Intro to fabrication – Mounting Motors

This weeks assignment was to create a project involving a motor. This could be either a servo motor, stepper motor or DC Motor.

My idea for this weeks assignment was to make a “Useless device”. The initial idea was to create a button you would press. This button would turn on a motor which would press another button and a light would come on. The actual challenge would be to mount the motor onto something and attachment to the shaft of the motor.

This is a cardboard version of what my initial plan looked like. Spinning a circle attached to the shaft of my motor would extend the reachpoint of an arm. This arm would hit a button and turn on a switch.

The pieces would be cut out of acrylic and I would attach the parts using mechanical screws. After talking to a few people I realized that the many pieces in the plan would cause a lot of friction – making it difficult for my motor to create enough torque. For that reason I decided to create a more simplified version of the idea – taking out a few parts. This is what my new plan looked like. Basically, it would be the same concept as my first idea, but it would have fewer parts.

First I needed something to mount my motor onto. I found two pieces of leftover wood in the shop and cut them on the Miter saw. I then layered them, so that if I drilled a hole thorugh them they would cover up my motor – and keep it in place. Since the motor had an awkward shape i chose to drill two holes next to each other and file them into one shape where the motor would fit. This took a few practice attempts.

First practice attempt to make a motor-shaped hole in the wood:

Cutting the actual holes in the two layered piece of wood:

Filing and fitting of the motor. Practice attempts on the right – fitting adjustment being made on the left.

With the DC motor was now mounted to the wood, I would have to attach something to the shaft. I measured the dimension of it and cut a circular shape out of acrylics on the laser cutter. This circular shape would have a hole in the middle that would fit onto the shaft of my DC motor. Additionally, I cut a rectangular shape which was intended to go onto the spinning wheel and function as an arm turning on and off the light switch.

Everything was going well and this is what my “useless device” now looked like:

I connected 6V to my Motor and found that it was spinning really fast (a lot faster than I expected). So instead of 6V I tested 3V and found that the motor moved at a slower pace. The speed was now well suited for what I had intended for this project. The problems started to occur when I mounted the acrylic pieces to the motor. The motor now wouldn’t move. I assumed it was because of the low voltage supply to the motor and changed it back to 6 volts – also this time I added a potentiometer to the circuit to control the amount of voltage going into the motor. I could now control the wheel attached to the motor shaft without problems.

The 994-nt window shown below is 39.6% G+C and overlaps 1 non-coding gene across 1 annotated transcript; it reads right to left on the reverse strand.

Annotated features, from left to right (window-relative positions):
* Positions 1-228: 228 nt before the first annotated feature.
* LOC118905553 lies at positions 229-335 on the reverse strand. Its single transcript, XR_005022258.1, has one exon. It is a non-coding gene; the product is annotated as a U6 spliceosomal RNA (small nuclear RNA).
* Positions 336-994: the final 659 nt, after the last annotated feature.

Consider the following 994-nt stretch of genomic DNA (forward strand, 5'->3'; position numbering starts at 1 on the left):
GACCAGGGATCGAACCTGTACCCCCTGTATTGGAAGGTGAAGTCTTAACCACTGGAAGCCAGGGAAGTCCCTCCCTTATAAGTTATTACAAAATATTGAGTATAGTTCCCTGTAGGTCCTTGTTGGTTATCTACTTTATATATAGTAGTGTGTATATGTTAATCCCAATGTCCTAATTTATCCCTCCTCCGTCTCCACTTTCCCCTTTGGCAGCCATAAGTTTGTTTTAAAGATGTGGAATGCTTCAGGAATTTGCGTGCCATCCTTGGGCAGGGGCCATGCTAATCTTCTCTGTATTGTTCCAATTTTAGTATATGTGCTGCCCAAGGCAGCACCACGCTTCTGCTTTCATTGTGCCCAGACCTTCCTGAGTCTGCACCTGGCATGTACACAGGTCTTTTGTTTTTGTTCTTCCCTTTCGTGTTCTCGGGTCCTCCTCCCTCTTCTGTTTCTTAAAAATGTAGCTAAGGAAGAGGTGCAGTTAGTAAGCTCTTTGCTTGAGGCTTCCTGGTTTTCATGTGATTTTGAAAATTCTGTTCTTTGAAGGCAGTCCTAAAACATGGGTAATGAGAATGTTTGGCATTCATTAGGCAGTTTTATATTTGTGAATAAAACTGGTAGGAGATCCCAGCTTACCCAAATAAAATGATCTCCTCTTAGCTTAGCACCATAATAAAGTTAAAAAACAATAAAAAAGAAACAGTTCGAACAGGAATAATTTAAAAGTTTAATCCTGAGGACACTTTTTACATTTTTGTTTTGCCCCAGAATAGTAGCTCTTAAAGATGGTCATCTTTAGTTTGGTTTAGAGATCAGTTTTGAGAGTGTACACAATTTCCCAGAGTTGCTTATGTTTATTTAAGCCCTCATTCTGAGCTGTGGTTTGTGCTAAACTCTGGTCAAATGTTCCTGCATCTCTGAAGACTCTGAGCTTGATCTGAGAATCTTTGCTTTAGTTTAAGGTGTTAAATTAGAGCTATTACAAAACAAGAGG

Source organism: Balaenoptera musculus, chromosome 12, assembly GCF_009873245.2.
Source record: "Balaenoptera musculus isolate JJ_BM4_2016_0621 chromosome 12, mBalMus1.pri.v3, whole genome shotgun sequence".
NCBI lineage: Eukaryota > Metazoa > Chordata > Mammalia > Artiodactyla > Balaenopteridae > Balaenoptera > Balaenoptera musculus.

Testing different voltage-supplies and potentiometers for the circuit:

I then tried to reattach the acrylic pointer to the wheel. Also I found two pieces of wood that would go onto the device to limit/control the movement of the pointer/arm intended to touch the switch-button.

My “useless device” had now turned out to be exactly what I had in mind to start out with:

The motor would spin the wheel and the pointer would hit a toggle switch located exactly at the end of reachpoint of the “pointer”. The only problem was that it didn’t work. Every time the pointer was attached to the wheel it would either stop spinning or go very fast depending on the amount of voltage applied to the motor. Additonally, some parts of the circuit would start to get overheated.

Frustrated, I figured that the pieces controlling the movement of the “pointer” was maybe too narrow. For that reason I broke them off and tried one more time with two new on pieces that would allow for more movement of the pointer and (maybe) less friction.

However, this provided the same issues as before. The motor would either spin very fast (with a high voltage supply) or not spin at all. Mostly, it would spin a few rounds and then stop. I tried many different constellations – changing the voltage supply, changing the position of the pieces controlling the movement taking parts on and off. But nothing seemed to work.

The best explanation I can think of as to why this doesn’t work is the DC motor. I should have probably used a more powerfull motor. What really surprised my though was how well it worked with just the spinning wheel as opposed to mounting the “pointer” to the device – where it didn’t work at all. I was really happy with the mounting of the motor into the wood and the mounting of the wheel to the shaft, but the movement of the pointer didn’t end up the way I wanted it to.

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